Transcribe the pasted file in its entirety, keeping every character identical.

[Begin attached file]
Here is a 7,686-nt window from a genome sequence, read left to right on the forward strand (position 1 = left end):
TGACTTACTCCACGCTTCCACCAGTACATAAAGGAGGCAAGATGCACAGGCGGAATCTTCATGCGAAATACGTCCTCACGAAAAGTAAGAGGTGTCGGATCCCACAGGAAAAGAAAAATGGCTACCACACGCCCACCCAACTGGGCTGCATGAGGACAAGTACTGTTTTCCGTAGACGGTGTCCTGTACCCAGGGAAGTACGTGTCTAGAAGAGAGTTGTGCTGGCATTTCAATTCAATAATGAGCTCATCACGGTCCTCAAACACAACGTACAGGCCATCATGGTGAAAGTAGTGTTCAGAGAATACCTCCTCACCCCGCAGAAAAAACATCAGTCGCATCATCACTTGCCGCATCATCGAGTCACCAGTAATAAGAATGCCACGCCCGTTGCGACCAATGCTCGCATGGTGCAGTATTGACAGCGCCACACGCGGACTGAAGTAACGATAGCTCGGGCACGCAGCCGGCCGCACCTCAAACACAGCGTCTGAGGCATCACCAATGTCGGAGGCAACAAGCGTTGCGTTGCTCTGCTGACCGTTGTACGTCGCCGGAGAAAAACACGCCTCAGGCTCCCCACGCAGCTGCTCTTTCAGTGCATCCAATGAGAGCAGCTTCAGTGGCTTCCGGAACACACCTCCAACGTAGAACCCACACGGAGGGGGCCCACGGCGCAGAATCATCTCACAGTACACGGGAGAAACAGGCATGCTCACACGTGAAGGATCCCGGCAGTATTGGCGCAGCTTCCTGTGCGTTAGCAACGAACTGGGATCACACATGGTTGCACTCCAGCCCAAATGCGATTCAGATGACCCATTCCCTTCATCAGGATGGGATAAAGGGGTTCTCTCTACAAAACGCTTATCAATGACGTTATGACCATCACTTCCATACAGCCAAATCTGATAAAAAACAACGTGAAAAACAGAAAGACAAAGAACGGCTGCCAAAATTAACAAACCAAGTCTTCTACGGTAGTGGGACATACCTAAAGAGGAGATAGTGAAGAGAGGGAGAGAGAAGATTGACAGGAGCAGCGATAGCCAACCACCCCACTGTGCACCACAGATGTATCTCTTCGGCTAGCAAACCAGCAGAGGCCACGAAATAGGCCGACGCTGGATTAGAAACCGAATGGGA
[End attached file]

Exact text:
Here is a 7,686-nt window from a genome sequence, read left to right on the forward strand (position 1 = left end):
TGACTTACTCCACGCTTCCACCAGTACATAAAGGAGGCAAGATGCACAGGCGGAATCTTCATGCGAAATACGTCCTCACGAAAAGTAAGAGGTGTCGGATCCCACAGGAAAAGAAAAATGGCTACCACACGCCCACCCAACTGGGCTGCATGAGGACAAGTACTGTTTTCCGTAGACGGTGTCCTGTACCCAGGGAAGTACGTGTCTAGAAGAGAGTTGTGCTGGCATTTCAATTCAATAATGAGCTCATCACGGTCCTCAAACACAACGTACAGGCCATCATGGTGAAAGTAGTGTTCAGAGAATACCTCCTCACCCCGCAGAAAAAACATCAGTCGCATCATCACTTGCCGCATCATCGAGTCACCAGTAATAAGAATGCCACGCCCGTTGCGACCAATGCTCGCATGGTGCAGTATTGACAGCGCCACACGCGGACTGAAGTAACGATAGCTCGGGCACGCAGCCGGCCGCACCTCAAACACAGCGTCTGAGGCATCACCAATGTCGGAGGCAACAAGCGTTGCGTTGCTCTGCTGACCGTTGTACGTCGCCGGAGAAAAACACGCCTCAGGCTCCCCACGCAGCTGCTCTTTCAGTGCATCCAATGAGAGCAGCTTCAGTGGCTTCCGGAACACACCTCCAACGTAGAACCCACACGGAGGGGGCCCACGGCGCAGAATCATCTCACAGTACACGGGAGAAACAGGCATGCTCACACGTGAAGGATCCCGGCAGTATTGGCGCAGCTTCCTGTGCGTTAGCAACGAACTGGGATCACACATGGTTGCACTCCAGCCCAAATGCGATTCAGATGACCCATTCCCTTCATCAGGATGGGATAAAGGGGTTCTCTCTACAAAACGCTTATCAATGACGTTATGACCATCACTTCCATACAGCCAAATCTGATAAAAAACAACGTGAAAAACAGAAAGACAAAGAACGGCTGCCAAAATTAACAAACCAAGTCTTCTACGGTAGTGGGACATACCTAAAGAGGAGATAGTGAAGAGAGGGAGAGAGAAGATTGACAGGAGCAGCGATAGCCAACCACCCCACTGTGCACCACAGATGTATCTCTTCGGCTAGCAAACCAGCAGAGGCCACGAAATAGGCCGACGCTGGATTAGAAACCGAATGGGA